A snapshot of the world’s water quality: towards a global assessment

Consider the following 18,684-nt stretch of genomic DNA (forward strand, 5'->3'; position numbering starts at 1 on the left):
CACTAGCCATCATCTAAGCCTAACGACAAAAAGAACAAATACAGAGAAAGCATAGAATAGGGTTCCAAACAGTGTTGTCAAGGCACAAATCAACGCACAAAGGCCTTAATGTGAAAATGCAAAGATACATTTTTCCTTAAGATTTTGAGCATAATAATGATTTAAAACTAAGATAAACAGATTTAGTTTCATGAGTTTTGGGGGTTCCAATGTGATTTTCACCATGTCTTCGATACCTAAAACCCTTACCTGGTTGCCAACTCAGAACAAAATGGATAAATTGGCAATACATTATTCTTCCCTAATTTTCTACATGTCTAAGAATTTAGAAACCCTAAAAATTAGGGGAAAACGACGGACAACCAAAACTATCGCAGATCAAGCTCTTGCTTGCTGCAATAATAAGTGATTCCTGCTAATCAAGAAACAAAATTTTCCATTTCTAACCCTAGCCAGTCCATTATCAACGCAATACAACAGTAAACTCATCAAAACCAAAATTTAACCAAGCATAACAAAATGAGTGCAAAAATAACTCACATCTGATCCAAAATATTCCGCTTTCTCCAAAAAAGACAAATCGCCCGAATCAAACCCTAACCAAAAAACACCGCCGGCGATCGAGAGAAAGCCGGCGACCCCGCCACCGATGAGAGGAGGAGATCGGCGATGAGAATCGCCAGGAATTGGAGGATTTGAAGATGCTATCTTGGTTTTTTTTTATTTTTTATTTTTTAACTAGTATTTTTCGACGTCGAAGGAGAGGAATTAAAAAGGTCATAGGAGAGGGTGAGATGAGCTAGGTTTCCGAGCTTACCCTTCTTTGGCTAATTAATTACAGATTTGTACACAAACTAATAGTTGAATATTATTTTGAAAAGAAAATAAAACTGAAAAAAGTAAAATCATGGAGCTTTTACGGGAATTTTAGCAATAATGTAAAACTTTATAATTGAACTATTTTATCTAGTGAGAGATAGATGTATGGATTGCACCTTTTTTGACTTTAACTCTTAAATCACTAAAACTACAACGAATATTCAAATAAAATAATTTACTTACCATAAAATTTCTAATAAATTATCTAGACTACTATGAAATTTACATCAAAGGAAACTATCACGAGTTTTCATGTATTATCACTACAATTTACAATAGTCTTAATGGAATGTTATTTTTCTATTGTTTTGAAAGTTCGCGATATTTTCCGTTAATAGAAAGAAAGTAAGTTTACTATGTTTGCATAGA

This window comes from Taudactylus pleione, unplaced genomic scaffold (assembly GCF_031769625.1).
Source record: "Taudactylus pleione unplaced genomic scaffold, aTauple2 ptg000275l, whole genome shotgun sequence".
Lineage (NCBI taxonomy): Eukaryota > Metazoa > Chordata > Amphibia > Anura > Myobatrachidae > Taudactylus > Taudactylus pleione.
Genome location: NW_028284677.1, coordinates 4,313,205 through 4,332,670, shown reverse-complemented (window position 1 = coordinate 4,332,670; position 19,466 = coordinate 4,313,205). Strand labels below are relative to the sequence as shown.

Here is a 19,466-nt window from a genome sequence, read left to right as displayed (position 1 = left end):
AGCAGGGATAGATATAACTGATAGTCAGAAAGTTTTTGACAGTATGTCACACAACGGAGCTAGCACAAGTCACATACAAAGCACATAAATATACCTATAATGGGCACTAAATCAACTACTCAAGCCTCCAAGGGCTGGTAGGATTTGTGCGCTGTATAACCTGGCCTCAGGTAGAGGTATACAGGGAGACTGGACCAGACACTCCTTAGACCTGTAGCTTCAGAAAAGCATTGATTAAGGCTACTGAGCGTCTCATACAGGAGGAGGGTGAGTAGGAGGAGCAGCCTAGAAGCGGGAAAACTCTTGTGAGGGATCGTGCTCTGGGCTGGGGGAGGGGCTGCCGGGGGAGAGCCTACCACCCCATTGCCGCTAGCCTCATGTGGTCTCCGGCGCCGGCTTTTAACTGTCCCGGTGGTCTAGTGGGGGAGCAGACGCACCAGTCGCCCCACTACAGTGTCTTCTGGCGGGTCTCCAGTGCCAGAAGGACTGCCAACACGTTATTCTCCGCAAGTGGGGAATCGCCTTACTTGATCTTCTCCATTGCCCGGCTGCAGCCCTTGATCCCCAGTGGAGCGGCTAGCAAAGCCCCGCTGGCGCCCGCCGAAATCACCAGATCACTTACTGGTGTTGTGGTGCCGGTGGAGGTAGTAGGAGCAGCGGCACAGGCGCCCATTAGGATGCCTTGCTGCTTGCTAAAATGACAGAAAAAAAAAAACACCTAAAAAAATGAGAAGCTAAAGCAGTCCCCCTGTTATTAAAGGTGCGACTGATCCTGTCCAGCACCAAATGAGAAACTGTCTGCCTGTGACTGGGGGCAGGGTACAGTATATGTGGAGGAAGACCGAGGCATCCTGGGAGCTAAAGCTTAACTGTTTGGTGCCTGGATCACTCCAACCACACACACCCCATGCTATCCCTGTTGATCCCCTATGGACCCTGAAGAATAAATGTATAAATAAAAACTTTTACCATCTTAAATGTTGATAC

Water pollution has risen across three continents, placing hundreds of millions of people at risk of contracting life-threatening diseases like cholera and typhoid, UN Environment warns. The worrying rise in the pollution of surface waters in Asia, Africa and Latin America also threatens to damage vital sources of food and harm the continents' economies, says UN Environment in its latest report, Snapshot of the World's Water Quality. By making access to quality water even more difficult, water pollution also threatens to breed further inequality, hitting the most vulnerable - women, children and the poor - the hardest. The increasing amount of wastewater being dumped into our surface waters is deeply troubling. Access to quality water is essential for human health and human development. Both are at risk if we fail to stop the pollution. Luckily it is possible to begin restoring rivers that have already been heavily polluted and there is clearly still time to prevent even more rivers from becoming contaminated. It is vital the world works together to combat this growing menace. Population growth, increased economic activity, the expansion and intensification of agriculture, and an increase in the amount of untreated sewage discharged into rivers and lakes are the main reasons behind the troubling rise in surface water pollution in Asia, Africa and Latin America. Pathogen pollution and organic pollution rose in more than 50 per cent of river stretches from 1990 2010 on all three continents, while salinity pollution has risen in nearly one third, the UN report finds

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